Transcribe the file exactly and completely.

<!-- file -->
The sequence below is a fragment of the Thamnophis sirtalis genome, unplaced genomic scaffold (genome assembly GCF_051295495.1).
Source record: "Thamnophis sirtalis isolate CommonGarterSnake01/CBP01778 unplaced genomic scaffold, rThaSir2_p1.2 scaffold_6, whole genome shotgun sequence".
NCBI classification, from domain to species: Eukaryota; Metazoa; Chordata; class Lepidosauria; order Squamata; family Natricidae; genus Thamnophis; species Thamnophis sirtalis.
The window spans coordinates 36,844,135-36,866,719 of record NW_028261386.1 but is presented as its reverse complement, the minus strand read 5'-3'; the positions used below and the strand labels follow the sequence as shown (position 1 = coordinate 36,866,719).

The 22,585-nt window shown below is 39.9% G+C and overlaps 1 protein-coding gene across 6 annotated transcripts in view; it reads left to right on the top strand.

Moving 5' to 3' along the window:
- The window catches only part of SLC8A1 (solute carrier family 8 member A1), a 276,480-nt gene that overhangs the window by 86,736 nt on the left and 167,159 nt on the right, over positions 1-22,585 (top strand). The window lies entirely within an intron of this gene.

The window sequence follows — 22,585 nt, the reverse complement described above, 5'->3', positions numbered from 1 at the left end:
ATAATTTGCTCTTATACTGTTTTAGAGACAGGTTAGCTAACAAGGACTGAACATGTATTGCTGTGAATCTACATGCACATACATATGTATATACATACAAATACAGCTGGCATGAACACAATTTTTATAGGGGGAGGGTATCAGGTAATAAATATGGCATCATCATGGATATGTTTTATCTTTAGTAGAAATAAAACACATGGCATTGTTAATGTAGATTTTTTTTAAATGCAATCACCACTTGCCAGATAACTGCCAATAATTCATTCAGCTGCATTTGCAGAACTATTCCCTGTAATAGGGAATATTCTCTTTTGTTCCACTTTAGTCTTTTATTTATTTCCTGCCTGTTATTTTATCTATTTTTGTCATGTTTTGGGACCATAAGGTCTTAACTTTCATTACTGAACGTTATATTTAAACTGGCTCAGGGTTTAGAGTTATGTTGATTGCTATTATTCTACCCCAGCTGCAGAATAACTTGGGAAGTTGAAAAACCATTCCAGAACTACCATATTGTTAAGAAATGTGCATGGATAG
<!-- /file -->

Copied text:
The sequence below is a fragment of the Thamnophis sirtalis genome, unplaced genomic scaffold (genome assembly GCF_051295495.1).
Source record: "Thamnophis sirtalis isolate CommonGarterSnake01/CBP01778 unplaced genomic scaffold, rThaSir2_p1.2 scaffold_6, whole genome shotgun sequence".
NCBI classification, from domain to species: Eukaryota; Metazoa; Chordata; class Lepidosauria; order Squamata; family Natricidae; genus Thamnophis; species Thamnophis sirtalis.
The window spans coordinates 36,844,135-36,866,719 of record NW_028261386.1 but is presented as its reverse complement, the minus strand read 5'-3'; the positions used below and the strand labels follow the sequence as shown (position 1 = coordinate 36,866,719).

The 22,585-nt window shown below is 39.9% G+C and overlaps 1 protein-coding gene across 6 annotated transcripts in view; it reads left to right on the top strand.

Moving 5' to 3' along the window:
- The window catches only part of SLC8A1 (solute carrier family 8 member A1), a 276,480-nt gene that overhangs the window by 86,736 nt on the left and 167,159 nt on the right, over positions 1-22,585 (top strand). The window lies entirely within an intron of this gene.

The window sequence follows — 22,585 nt, the reverse complement described above, 5'->3', positions numbered from 1 at the left end:
ATAATTTGCTCTTATACTGTTTTAGAGACAGGTTAGCTAACAAGGACTGAACATGTATTGCTGTGAATCTACATGCACATACATATGTATATACATACAAATACAGCTGGCATGAACACAATTTTTATAGGGGGAGGGTATCAGGTAATAAATATGGCATCATCATGGATATGTTTTATCTTTAGTAGAAATAAAACACATGGCATTGTTAATGTAGATTTTTTTTAAATGCAATCACCACTTGCCAGATAACTGCCAATAATTCATTCAGCTGCATTTGCAGAACTATTCCCTGTAATAGGGAATATTCTCTTTTGTTCCACTTTAGTCTTTTATTTATTTCCTGCCTGTTATTTTATCTATTTTTGTCATGTTTTGGGACCATAAGGTCTTAACTTTCATTACTGAACGTTATATTTAAACTGGCTCAGGGTTTAGAGTTATGTTGATTGCTATTATTCTACCCCAGCTGCAGAATAACTTGGGAAGTTGAAAAACCATTCCAGAACTACCATATTGTTAAGAAATGTGCATGGATAG